A 100,000-square-foot shopping center in London‘s Kings Cross set within a Victorian-era coal yard officially opened to the public last weekend. Designed by Heatherwick Studio, Coal Drops Yard completely transforms the former industrial site into the city’s latest shopping district, dropping dramatic, contemporary architecture within the historic brick buildings.

Built in the 1850s, the railway tracks were once used to sort and unload millions of tons of coal as they arrived by train. As urban coal consumption declined, the huge cast-iron and brick structures were left neglected. The district’s cobblestone courtyards, ornate ironwork, and rugged brick viaducts survived despite the lack of use, and were revitalized over a two-year period of construction to link a new network of over 50 stores, restaurants, and cafes.

Coal Drops Yard is set to help expand attractions at King’s Cross in London. (Courtesy Heatherwick Studio/Luke Hayes/Hufton+Crow)

Once considered the underbelly of King’s Cross, the formerly depressed area was long-known for its derelict warehouses, eerie remoteness, and later, for its mob of rowdy night-clubbers. Heatherwick Studio’s restoration revived the area’s distinctive character, turning it into one of Central London’s busiest and trendiest boroughs.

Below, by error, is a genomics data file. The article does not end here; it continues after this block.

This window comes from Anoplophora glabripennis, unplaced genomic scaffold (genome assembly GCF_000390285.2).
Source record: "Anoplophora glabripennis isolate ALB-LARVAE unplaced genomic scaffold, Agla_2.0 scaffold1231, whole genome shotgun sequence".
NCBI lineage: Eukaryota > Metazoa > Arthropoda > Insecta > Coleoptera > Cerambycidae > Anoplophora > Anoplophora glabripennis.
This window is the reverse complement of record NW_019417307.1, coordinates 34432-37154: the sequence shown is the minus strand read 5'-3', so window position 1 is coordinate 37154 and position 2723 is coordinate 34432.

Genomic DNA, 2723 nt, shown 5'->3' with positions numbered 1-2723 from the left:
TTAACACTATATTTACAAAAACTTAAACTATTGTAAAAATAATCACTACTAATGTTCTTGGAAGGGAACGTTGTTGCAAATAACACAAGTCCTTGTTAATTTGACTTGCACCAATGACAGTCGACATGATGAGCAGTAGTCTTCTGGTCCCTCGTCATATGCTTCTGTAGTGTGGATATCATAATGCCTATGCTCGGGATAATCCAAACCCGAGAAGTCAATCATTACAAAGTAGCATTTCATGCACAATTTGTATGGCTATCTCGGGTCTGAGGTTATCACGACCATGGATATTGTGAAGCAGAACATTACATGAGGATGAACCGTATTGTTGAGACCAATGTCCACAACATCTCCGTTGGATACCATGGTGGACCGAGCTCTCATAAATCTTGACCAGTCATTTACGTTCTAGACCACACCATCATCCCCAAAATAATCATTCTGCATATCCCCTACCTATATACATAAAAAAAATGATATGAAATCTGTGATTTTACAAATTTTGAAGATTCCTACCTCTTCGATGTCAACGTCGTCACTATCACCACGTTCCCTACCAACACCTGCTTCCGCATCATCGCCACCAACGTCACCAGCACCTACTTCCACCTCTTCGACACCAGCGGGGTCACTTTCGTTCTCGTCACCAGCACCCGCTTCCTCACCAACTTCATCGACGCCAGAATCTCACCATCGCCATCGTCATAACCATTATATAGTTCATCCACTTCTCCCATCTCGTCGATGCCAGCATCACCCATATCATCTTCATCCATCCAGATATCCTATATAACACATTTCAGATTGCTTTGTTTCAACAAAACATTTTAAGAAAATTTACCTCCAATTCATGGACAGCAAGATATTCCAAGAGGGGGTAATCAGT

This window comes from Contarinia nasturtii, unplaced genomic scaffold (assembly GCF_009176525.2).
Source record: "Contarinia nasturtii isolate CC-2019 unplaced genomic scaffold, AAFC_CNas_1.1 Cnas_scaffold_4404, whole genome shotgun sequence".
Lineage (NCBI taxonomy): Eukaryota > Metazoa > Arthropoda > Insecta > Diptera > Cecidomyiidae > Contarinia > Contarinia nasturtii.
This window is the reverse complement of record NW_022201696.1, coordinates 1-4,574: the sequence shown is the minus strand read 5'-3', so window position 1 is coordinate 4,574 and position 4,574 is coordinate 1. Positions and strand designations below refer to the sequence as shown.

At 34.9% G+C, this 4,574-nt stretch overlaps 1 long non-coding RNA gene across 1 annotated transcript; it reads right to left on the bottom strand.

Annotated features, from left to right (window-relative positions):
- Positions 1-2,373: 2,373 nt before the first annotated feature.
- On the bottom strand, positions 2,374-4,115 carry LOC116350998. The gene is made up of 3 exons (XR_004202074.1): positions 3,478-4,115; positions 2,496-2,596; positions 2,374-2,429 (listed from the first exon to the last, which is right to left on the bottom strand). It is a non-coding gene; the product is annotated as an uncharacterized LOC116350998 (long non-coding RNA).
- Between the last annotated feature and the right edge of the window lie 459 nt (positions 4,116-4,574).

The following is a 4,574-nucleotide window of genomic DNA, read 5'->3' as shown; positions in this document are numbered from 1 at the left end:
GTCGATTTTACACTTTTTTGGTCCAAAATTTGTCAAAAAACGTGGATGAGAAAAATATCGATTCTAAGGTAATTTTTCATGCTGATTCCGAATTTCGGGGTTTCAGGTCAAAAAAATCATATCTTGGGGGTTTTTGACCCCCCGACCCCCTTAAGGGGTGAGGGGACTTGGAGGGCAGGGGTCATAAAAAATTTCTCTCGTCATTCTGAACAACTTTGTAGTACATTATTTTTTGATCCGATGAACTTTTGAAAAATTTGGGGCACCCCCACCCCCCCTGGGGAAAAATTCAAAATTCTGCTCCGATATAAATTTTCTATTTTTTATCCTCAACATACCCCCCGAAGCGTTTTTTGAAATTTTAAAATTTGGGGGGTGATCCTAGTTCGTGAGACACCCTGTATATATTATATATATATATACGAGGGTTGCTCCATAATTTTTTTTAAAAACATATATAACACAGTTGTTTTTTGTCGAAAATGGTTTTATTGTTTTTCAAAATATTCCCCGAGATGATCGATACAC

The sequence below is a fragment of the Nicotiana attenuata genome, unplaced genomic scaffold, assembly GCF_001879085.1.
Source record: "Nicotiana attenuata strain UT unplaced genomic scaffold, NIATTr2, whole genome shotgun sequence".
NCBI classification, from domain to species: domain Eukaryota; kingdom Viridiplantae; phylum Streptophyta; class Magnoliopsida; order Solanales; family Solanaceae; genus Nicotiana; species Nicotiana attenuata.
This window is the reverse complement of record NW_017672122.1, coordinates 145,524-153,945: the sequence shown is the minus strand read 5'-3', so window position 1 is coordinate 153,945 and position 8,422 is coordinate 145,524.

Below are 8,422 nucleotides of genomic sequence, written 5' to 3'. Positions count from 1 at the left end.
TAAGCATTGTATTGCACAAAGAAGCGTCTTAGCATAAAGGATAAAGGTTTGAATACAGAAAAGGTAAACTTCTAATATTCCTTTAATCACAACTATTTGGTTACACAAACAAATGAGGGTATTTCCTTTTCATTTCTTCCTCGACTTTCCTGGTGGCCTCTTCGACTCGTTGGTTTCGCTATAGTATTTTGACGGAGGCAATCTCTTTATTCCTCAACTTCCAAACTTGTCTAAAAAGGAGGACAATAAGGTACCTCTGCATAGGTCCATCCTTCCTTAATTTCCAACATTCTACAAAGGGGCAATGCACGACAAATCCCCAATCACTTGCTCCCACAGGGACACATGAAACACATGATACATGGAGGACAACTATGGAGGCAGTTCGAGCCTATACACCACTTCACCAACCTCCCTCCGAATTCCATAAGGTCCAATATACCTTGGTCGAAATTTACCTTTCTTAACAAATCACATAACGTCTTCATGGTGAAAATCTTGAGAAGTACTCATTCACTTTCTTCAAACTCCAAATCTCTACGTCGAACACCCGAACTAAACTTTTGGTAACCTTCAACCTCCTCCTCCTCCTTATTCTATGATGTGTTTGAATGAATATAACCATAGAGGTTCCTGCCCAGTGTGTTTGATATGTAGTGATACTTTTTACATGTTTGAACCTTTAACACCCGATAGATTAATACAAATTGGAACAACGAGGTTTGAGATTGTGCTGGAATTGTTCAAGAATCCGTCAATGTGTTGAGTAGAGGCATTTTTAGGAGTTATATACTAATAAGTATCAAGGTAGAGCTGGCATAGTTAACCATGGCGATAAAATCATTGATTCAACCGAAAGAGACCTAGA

Coal Drops Yard is centered around two cast-iron and brick structures that define the space, both fluid and highly technical. They include dramatic curvilinear roofs that rise upward and stretch out toward each other, creating a large covered outdoor space and a hub for the entire shopping district. Within the historic coal drops where incoming trains once unloaded their cargo, the individual retail and food spaces are built out to uniquely take advantage of the site’s low-rise structures, Victorian arches, canal-side views, and gritty charm.

An interior view of the space where the two volumes meet (Courtesy Heatherwick Studio/Hufton+Crow)

Heatherwick Studio has already made a substantial impact on both Central London and Manhattan. Their upcoming projects include a 16-story landmark sculpture in Chelsea’s Hudson Yards, and an innovative park and performance space, Pier 55, along the Hudson River.

Related Stories